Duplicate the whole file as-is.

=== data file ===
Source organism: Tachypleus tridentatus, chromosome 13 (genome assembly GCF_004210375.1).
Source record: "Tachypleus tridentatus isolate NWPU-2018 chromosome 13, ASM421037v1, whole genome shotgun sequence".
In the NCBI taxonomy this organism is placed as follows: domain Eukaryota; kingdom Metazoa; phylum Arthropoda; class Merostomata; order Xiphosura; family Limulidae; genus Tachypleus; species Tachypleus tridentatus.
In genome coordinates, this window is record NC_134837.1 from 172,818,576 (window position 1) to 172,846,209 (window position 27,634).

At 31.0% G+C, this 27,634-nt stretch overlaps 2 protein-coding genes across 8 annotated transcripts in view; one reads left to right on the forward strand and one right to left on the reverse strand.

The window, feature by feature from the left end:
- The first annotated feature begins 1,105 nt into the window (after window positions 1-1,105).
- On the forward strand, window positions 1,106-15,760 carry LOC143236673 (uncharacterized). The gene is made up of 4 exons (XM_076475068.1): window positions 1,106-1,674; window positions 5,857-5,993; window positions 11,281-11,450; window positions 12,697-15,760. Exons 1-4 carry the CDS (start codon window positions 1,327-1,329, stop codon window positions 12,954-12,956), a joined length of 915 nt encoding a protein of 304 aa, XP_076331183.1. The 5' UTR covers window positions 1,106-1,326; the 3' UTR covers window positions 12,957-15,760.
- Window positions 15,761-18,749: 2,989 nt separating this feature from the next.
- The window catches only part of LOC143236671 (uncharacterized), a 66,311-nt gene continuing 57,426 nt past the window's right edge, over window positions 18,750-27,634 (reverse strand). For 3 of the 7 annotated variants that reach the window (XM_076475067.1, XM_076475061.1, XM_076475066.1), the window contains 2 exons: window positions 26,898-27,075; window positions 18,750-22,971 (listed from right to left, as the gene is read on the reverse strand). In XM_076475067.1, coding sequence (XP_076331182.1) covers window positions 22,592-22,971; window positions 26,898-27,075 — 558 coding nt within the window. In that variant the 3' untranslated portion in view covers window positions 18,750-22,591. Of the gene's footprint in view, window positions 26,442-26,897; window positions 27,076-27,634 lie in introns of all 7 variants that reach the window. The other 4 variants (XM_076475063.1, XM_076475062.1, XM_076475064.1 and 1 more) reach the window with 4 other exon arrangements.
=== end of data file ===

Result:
Source organism: Tachypleus tridentatus, chromosome 13 (genome assembly GCF_004210375.1).
Source record: "Tachypleus tridentatus isolate NWPU-2018 chromosome 13, ASM421037v1, whole genome shotgun sequence".
In the NCBI taxonomy this organism is placed as follows: domain Eukaryota; kingdom Metazoa; phylum Arthropoda; class Merostomata; order Xiphosura; family Limulidae; genus Tachypleus; species Tachypleus tridentatus.
In genome coordinates, this window is record NC_134837.1 from 172,818,576 (window position 1) to 172,846,209 (window position 27,634).

At 31.0% G+C, this 27,634-nt stretch overlaps 2 protein-coding genes across 8 annotated transcripts in view; one reads left to right on the forward strand and one right to left on the reverse strand.

The window, feature by feature from the left end:
- The first annotated feature begins 1,105 nt into the window (after window positions 1-1,105).
- On the forward strand, window positions 1,106-15,760 carry LOC143236673 (uncharacterized). The gene is made up of 4 exons (XM_076475068.1): window positions 1,106-1,674; window positions 5,857-5,993; window positions 11,281-11,450; window positions 12,697-15,760. Exons 1-4 carry the CDS (start codon window positions 1,327-1,329, stop codon window positions 12,954-12,956), a joined length of 915 nt encoding a protein of 304 aa, XP_076331183.1. The 5' UTR covers window positions 1,106-1,326; the 3' UTR covers window positions 12,957-15,760.
- Window positions 15,761-18,749: 2,989 nt separating this feature from the next.
- The window catches only part of LOC143236671 (uncharacterized), a 66,311-nt gene continuing 57,426 nt past the window's right edge, over window positions 18,750-27,634 (reverse strand). For 3 of the 7 annotated variants that reach the window (XM_076475067.1, XM_076475061.1, XM_076475066.1), the window contains 2 exons: window positions 26,898-27,075; window positions 18,750-22,971 (listed from right to left, as the gene is read on the reverse strand). In XM_076475067.1, coding sequence (XP_076331182.1) covers window positions 22,592-22,971; window positions 26,898-27,075 — 558 coding nt within the window. In that variant the 3' untranslated portion in view covers window positions 18,750-22,591. Of the gene's footprint in view, window positions 26,442-26,897; window positions 27,076-27,634 lie in introns of all 7 variants that reach the window. The other 4 variants (XM_076475063.1, XM_076475062.1, XM_076475064.1 and 1 more) reach the window with 4 other exon arrangements.